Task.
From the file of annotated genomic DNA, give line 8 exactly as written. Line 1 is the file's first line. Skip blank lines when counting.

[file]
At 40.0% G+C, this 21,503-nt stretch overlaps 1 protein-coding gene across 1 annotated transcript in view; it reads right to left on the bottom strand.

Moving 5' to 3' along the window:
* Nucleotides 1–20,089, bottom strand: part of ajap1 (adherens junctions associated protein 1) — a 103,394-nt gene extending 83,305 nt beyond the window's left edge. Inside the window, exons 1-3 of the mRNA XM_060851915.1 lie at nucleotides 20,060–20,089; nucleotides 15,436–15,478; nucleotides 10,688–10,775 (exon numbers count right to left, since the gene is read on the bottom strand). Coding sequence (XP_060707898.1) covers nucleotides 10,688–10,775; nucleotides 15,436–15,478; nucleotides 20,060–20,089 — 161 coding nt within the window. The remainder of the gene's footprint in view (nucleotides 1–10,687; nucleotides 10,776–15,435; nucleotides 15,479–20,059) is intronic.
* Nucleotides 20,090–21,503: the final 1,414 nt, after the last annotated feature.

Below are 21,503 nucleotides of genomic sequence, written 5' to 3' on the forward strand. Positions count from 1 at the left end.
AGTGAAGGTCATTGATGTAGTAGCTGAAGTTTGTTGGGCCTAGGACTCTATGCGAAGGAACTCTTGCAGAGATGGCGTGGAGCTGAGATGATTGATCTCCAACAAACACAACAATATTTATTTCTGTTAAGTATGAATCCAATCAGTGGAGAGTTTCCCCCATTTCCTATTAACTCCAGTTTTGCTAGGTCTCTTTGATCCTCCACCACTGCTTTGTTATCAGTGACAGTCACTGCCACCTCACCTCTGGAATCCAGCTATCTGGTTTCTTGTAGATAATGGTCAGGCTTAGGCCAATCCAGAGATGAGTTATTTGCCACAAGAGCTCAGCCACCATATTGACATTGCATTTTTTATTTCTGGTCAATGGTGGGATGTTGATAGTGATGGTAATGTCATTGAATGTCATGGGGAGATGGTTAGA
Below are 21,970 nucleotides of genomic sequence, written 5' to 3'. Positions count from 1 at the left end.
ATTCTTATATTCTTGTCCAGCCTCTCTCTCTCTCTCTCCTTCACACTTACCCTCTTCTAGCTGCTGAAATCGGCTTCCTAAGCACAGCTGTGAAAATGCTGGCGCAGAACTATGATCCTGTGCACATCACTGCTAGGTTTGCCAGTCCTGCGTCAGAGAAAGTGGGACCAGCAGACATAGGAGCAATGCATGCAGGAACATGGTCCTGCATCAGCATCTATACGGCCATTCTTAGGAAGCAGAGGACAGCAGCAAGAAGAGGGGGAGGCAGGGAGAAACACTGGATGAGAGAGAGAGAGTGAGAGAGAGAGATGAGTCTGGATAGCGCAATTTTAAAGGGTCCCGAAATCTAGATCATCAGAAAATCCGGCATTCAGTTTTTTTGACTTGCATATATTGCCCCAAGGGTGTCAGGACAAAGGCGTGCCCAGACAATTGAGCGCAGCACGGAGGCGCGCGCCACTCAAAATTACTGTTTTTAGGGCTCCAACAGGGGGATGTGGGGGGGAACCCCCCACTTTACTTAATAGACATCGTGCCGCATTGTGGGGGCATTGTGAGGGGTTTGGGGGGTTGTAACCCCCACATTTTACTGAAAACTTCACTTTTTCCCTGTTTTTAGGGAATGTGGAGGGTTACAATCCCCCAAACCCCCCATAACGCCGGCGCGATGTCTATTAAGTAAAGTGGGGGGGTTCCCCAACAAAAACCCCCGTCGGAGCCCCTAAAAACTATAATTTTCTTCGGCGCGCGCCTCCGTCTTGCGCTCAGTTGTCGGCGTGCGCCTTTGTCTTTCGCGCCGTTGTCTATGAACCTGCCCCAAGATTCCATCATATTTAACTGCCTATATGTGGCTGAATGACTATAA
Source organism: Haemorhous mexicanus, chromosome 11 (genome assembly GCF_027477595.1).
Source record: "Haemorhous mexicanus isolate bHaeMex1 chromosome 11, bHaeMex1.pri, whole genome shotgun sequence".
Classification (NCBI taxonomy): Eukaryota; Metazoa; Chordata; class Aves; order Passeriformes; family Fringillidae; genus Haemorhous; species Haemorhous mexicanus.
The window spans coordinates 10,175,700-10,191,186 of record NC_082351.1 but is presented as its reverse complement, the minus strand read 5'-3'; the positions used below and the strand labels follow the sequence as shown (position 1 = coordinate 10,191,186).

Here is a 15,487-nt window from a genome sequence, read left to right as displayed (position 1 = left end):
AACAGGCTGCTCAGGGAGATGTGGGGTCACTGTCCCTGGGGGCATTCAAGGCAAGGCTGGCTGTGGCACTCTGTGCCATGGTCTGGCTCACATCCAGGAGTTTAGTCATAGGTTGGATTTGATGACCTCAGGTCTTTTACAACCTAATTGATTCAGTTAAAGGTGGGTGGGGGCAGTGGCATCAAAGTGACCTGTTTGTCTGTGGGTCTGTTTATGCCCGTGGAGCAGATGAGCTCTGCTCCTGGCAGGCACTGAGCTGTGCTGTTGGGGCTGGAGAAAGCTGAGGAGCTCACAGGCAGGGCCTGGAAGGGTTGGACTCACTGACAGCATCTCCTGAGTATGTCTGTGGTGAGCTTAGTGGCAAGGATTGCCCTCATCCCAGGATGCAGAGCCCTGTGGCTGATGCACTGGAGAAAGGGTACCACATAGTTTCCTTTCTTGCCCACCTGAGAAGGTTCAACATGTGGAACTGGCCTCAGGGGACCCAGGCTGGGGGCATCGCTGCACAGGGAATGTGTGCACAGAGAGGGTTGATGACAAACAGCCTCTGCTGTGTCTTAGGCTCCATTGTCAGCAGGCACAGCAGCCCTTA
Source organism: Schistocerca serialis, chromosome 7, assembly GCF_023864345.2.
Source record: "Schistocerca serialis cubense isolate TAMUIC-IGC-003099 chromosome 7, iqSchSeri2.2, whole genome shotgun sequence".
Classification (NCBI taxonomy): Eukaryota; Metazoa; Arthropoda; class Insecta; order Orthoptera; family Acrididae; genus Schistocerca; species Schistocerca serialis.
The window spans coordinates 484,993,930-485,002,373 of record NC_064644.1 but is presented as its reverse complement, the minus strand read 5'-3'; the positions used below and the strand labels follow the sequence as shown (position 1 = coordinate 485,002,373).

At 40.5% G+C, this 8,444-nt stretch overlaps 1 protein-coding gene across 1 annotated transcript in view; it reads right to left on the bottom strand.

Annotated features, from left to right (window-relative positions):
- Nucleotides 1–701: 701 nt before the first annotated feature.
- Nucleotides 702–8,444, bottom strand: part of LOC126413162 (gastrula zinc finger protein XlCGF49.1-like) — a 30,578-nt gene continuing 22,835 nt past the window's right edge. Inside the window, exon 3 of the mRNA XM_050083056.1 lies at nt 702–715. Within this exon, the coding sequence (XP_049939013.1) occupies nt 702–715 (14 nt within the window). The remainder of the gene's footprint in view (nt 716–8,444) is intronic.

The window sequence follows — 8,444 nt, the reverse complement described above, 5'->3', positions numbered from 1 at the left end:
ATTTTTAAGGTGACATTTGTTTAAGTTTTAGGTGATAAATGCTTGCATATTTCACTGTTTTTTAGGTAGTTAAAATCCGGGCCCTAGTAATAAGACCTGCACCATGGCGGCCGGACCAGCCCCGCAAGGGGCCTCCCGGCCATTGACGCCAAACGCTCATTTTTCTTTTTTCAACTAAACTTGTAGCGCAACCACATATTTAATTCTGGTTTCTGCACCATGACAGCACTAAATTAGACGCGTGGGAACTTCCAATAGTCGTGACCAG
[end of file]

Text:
ATTCTTATATTCTTGTCCAGCCTCTCTCTCTCTCTCTCCTTCACACTTACCCTCTTCTAGCTGCTGAAATCGGCTTCCTAAGCACAGCTGTGAAAATGCTGGCGCAGAACTATGATCCTGTGCACATCACTGCTAGGTTTGCCAGTCCTGCGTCAGAGAAAGTGGGACCAGCAGACATAGGAGCAATGCATGCAGGAACATGGTCCTGCATCAGCATCTATACGGCCATTCTTAGGAAGCAGAGGACAGCAGCAAGAAGAGGGGGAGGCAGGGAGAAACACTGGATGAGAGAGAGAGAGTGAGAGAGAGAGATGAGTCTGGATAGCGCAATTTTAAAGGGTCCCGAAATCTAGATCATCAGAAAATCCGGCATTCAGTTTTTTTGACTTGCATATATTGCCCCAAGGGTGTCAGGACAAAGGCGTGCCCAGACAATTGAGCGCAGCACGGAGGCGCGCGCCACTCAAAATTACTGTTTTTAGGGCTCCAACAGGGGGATGTGGGGGGGAACCCCCCACTTTACTTAATAGACATCGTGCCGCATTGTGGGGGCATTGTGAGGGGTTTGGGGGGTTGTAACCCCCACATTTTACTGAAAACTTCACTTTTTCCCTGTTTTTAGGGAATGTGGAGGGTTACAATCCCCCAAACCCCCCATAACGCCGGCGCGATGTCTATTAAGTAAAGTGGGGGGGTTCCCCAACAAAAACCCCCGTCGGAGCCCCTAAAAACTATAATTTTCTTCGGCGCGCGCCTCCGTCTTGCGCTCAGTTGTCGGCGTGCGCCTTTGTCTTTCGCGCCGTTGTCTATGAACCTGCCCCAAGATTCCATCATATTTAACTGCCTATATGTGGCTGAATGACTATAA